The Washington Snyderskins? |

The Washington Snyderskins?

redskins4 The Washington Snyderskins?There have been many discussions this offseason about the pro football team from Washington regarding whether their nickname is racist and what, if anything, they should be doing about it. The team’s owner, Daniel Snyder, vowed to USA Today that he would never change the nickname as long as he owns it. NFL Commissioner Roger Goodell issued a statement in June standing by Snyder and stating that the public misunderstands the meaning of the team’s particular nickname and that it is actually a symbol of pride and was originally a tribute to the team’s first coach, who was (supposedly) of Native American decent.

At face value, that explanation has some merit. Certainly the public can understand the tribute that the team’s original owner, George Preston Marshall, wanted to give to the team’s original head coach, William Henry “Lone Star” Dietz, when he changed the then-Boston Braves nickname in 1933. That is, until you find out that Marshall was widely known as “the leading racist in the NFL.” Marshall once said, “We’ll start signing Negroes when the Harlem Globetrotters start signing whites.” In fact, the only reason that Marshall ever integrated his team in 1962 (16 years after the rest of the league), was because of an ultimatum from then-Attorney General Robert F. Kennedy that the team’s lease at the city-owned stadium would be terminated. Quite an accomplishment in an era that was loaded with rich, white, inherently racist owners.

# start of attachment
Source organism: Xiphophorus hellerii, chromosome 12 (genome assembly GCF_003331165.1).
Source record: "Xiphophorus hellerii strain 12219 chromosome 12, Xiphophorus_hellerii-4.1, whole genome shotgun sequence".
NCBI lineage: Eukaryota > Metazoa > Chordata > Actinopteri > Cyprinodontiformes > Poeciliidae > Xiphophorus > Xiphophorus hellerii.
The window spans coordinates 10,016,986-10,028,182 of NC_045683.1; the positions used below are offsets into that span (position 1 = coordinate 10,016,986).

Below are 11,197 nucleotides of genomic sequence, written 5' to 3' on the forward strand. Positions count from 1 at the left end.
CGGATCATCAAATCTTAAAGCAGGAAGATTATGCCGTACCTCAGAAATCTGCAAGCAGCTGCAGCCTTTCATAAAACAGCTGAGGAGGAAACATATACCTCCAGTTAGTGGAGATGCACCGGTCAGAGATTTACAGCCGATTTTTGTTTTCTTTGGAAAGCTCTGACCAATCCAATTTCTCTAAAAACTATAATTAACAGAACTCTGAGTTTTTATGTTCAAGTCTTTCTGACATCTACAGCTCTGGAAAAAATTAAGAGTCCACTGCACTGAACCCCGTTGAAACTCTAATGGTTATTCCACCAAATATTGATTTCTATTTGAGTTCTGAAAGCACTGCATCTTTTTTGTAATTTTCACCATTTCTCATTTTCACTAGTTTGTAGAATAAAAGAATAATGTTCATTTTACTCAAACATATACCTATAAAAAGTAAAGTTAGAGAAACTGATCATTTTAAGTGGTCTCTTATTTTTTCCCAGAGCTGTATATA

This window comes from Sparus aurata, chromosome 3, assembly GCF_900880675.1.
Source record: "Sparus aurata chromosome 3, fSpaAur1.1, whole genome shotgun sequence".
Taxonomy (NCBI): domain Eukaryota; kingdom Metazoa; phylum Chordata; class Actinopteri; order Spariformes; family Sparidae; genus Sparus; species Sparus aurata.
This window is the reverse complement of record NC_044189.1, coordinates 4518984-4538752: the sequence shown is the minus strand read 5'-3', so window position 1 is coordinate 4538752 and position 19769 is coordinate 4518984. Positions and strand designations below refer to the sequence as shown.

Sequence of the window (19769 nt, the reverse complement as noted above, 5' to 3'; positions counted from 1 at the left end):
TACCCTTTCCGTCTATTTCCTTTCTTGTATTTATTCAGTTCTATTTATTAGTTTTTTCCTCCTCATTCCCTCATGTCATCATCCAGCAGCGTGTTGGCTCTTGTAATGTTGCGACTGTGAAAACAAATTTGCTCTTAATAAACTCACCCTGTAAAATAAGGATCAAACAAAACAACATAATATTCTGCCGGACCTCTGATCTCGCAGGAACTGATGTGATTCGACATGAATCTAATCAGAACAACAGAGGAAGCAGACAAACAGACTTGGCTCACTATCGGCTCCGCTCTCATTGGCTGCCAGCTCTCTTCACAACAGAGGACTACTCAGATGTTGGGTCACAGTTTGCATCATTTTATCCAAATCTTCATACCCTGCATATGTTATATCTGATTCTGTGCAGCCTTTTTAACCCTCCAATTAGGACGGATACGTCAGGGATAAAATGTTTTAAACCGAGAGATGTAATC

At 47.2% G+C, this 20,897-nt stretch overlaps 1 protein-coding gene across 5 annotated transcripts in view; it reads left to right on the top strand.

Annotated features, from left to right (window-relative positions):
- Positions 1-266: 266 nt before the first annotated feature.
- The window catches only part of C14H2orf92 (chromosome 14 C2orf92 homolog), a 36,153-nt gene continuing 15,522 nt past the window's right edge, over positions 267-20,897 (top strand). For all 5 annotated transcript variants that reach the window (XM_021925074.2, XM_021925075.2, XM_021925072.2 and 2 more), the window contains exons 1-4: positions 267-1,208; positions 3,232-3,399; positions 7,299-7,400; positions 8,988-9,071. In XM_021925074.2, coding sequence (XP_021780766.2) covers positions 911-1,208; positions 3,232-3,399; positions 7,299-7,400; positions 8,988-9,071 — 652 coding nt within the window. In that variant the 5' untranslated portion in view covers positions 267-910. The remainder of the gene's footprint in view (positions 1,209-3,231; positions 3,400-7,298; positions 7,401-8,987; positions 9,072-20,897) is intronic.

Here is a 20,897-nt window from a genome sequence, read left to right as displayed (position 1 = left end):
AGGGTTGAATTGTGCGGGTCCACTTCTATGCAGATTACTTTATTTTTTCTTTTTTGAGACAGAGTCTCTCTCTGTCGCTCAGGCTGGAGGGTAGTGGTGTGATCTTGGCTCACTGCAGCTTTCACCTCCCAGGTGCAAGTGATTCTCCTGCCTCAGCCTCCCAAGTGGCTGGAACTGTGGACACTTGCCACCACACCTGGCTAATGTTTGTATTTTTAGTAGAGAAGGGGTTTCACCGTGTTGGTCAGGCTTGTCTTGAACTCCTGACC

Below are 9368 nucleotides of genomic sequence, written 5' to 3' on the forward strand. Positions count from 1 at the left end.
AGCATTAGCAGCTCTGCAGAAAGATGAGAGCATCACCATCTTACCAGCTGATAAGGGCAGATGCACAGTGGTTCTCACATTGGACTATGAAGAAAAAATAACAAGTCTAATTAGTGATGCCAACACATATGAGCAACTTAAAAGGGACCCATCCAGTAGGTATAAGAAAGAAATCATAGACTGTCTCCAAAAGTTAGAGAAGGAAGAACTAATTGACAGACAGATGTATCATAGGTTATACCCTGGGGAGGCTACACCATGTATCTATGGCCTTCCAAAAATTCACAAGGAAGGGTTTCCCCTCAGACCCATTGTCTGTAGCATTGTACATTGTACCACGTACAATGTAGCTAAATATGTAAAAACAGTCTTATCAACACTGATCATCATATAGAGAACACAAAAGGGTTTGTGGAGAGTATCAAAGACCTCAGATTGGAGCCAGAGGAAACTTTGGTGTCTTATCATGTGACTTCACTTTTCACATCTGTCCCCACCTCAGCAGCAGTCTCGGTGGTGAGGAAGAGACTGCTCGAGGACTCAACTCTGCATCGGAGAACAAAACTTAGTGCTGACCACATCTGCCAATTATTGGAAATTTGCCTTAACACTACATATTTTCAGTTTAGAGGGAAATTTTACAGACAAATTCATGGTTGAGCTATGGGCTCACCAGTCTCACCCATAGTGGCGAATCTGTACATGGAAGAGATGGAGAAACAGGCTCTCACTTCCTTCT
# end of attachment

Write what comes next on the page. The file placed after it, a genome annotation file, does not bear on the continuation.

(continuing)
redskins3 The Washington Snyderskins?Regardless, let’s say that the original intent did have good meaning behind it (ignoring the controversy exposing Dietz as a draft-dodging white man posing as a Native American). As easy as it may be to make the connection, the term “Redskin” is not equivalent to the N-word (otherwise we would call it the R-word). But what if the team’s first head coach were Chinese? Would they have called themselves the Washington Chinamen? What if he were mixed race, would they be the Washington Mulattoes? What if Eddie Gaedel, baseball’s first little person ballplayer, had gotten into coaching football instead? Would they have called themselves the Washington Midgets? Ignorant as it may have been, these were certainly acceptable terms at the time, but would Daniel Snyder have the guts now to stand by them as the team’s nickname and mascot? Would the commissioner be issuing statements saying that he is proud of the Washington Midgets’ nickname and mascot is because it is actually honoring Eddie Gaedel?

So why is it that Daniel Snyder doesn’t see what the rest of us see? Why does he think it’s a non-issue when many members of the media write article after article wondering when he will get it? The reason is because those same articles ranting about the nickname being racist continue to use the word over and over again in the same article. If you have come to a realization that the term is racist, why would you write the word ten times in an article about how racist it is? Are we not proving Snyder correct by not changing the way that we speak and write about his team?